Grand Valley in bid for arena improvements from Kraft

February 4, 2016   ·   0 Comments

If you’re a hockey fan, the prospect of having a National Hockey League pre-season game hosted at your local arena is probably right up there with getting to meet Wayne Gretsky or Paul Henderson. And if enough people get on board with the idea, the Grand Valley Community Centre and Arena might just be that lucky place.

For the past 10 years, Kraft Canada has worked at building stronger communities across Canada through their annual Kraft Hockeyville competition. On their website for this year’s event,, Kraft shares why they are so driven to keep this annual competition running.

“No country in the world is more passionate about hockey than Canada,” they write. “It brings us together as fans, friends, family, and ultimately, as a community. Over the past 10 years, Kraft Hockeyville has contributed over $2 million to 53 communities across Canada, because we believe that hockey builds community and community builds hockey.”

The competition identifies two categories of winners: the top 10, who will receive $25,000 for arena upgrades, and the grand prize winner, who gets $100,000 for both arena upgrades and a chance to host an NHL pre-season game.

Arenas/communities have two ways of getting noticed, and hopefully entering the top 10. First, they must be nominated by an individual in the community through the Kraft Hockeyville website, which several local residents, including Kaye Martin, a hockey mom of two Grand Valley Twisters players, have done already, sharing their reasons why Grand Valley deserves the funds.

“Our small town is passionate about hockey, which can be seen in the children’s faces as they play their hearts out on the ice or on their own driveway,” wrote Ms. Martin in her nomination. “All are proud to wear the Twister emblem no matter if it’s a win or a loss. Hockey isn’t just a sport in our town, it’s a way of life and an opportunity for team and community building.”

She added that the community-building includes extending the reach of the team and those involved by doing things such as collecting toys for the OPP toy drive, volunteering, celebrating big and small accomplishments, cream pie-throwing at coaches, pot lucks and more (including being a part of Air Canada and P.K. Subban’s Canada Carols).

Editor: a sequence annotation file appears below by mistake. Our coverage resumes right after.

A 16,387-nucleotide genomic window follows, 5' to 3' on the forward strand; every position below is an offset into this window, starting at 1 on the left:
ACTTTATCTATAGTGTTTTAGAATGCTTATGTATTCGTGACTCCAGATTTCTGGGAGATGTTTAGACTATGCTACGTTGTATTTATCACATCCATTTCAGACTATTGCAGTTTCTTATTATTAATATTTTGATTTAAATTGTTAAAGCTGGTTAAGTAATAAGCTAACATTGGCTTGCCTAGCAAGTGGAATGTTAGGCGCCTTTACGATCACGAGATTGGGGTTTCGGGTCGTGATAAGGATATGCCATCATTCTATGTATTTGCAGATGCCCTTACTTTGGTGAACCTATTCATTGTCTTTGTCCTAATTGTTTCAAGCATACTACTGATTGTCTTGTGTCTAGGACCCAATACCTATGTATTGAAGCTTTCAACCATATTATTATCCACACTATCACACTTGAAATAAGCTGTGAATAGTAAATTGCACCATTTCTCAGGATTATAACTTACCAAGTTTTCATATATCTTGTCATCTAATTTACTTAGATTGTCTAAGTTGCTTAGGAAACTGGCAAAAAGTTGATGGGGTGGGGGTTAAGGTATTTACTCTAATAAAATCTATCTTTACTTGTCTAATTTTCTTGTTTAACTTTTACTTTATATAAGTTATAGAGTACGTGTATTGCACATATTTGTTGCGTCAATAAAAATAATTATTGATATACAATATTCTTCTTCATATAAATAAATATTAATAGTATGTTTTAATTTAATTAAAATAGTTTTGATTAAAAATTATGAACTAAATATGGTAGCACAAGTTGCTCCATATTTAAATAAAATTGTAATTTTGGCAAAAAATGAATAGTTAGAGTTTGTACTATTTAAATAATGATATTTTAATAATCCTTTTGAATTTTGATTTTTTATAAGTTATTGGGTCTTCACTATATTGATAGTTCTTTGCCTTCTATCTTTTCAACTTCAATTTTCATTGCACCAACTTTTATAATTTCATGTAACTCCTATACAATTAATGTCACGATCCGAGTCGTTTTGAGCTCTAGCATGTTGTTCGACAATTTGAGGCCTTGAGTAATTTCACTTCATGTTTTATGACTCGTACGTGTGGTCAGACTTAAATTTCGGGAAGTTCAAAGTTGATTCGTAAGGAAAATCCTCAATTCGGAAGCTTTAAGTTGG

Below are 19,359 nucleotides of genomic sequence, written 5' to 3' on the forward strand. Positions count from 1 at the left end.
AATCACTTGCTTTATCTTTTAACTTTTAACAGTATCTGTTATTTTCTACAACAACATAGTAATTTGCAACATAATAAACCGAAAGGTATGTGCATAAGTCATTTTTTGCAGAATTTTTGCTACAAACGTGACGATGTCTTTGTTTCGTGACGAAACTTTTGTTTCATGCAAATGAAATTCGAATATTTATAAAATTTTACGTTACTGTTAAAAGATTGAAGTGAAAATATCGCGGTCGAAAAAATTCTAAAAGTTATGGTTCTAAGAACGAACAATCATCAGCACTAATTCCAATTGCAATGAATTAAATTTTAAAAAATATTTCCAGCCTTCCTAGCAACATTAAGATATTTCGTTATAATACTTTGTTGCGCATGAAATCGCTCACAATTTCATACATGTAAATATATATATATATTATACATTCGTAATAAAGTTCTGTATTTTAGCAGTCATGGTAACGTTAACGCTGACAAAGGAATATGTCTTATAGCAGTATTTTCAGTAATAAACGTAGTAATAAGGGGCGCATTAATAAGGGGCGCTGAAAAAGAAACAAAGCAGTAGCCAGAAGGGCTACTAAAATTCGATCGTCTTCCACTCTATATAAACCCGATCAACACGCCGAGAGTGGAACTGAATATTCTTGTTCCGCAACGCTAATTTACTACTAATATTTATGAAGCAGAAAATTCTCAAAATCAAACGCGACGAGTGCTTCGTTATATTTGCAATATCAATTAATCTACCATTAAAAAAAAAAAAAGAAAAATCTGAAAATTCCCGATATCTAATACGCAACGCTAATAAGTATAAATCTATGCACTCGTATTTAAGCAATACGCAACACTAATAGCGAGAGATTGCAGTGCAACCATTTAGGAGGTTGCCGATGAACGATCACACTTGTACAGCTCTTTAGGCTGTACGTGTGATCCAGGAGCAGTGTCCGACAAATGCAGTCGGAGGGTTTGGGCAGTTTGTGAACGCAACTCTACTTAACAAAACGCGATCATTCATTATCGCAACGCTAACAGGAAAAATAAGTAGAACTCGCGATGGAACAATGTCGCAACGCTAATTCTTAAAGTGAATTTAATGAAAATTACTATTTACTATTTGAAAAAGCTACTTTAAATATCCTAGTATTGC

By email, Ms. Martin explained why she proceeded with the nomination and would like to see the funds for the upgrades come to the town.

“Small town hockey is dwindling, and Grand Valley Minor Hockey numbers are decreasing each year,” she said. “Eventually we will be swallowed up by surrounding centres which are larger. Kraft Hockeyville would be a big boost for the town. Put us on the map and help us compete with surrounding areas while upgrading our arena and making it more accessible for the development of our players.”

While the Grand Valley Arena could benefit from a number of upgrades, Ms. Martin identified the biggest beneficial upgrade from the funds as changes being made to the icepad area.

On her nomination page, she wrote: “The ice; piping system that helps create the ice and keeps it cool; the cooling system; the boards; changing rooms; a system that would enable our players to get on the ice prior to the end of September (Fall Fair uses ice surface so ice can’t be put in till then.). This would boost our community and give our players extra ice time that could help develop them prior to games starting. It would also be a more welcoming place for visiting teams.”

In the email, Ms. Martin added that as a long-time resident and proud hockey mum, a big part of this is seeing that her two boys will have the opportunity to share in the same memories other residents of Grand Valley have had through this arena since its inception.

“Generations past have their memories and stories of walking to and playing at the arena, which was the centre of our community,” she explained. “It would be sad for this generation not to share in those memories and grow up and play in their home town. Losing hockey in GV would leave a big hole in our community.” 

Nominations for arenas and communities close on Sunday (February 7), and public voting will take place March 13-14 for the top 10, and to identify the two communities who will move forward to the Grand Prize round. Grand Prize voting will take place on March 20 and 21, all online at

This year, the competition has also unveiled hashtags to help spread the word for each community and help get them noticed. To help raise awareness for the Grand Valley Arena, use the hashtag #KHV_GrandValley.

By Tabitha Wells

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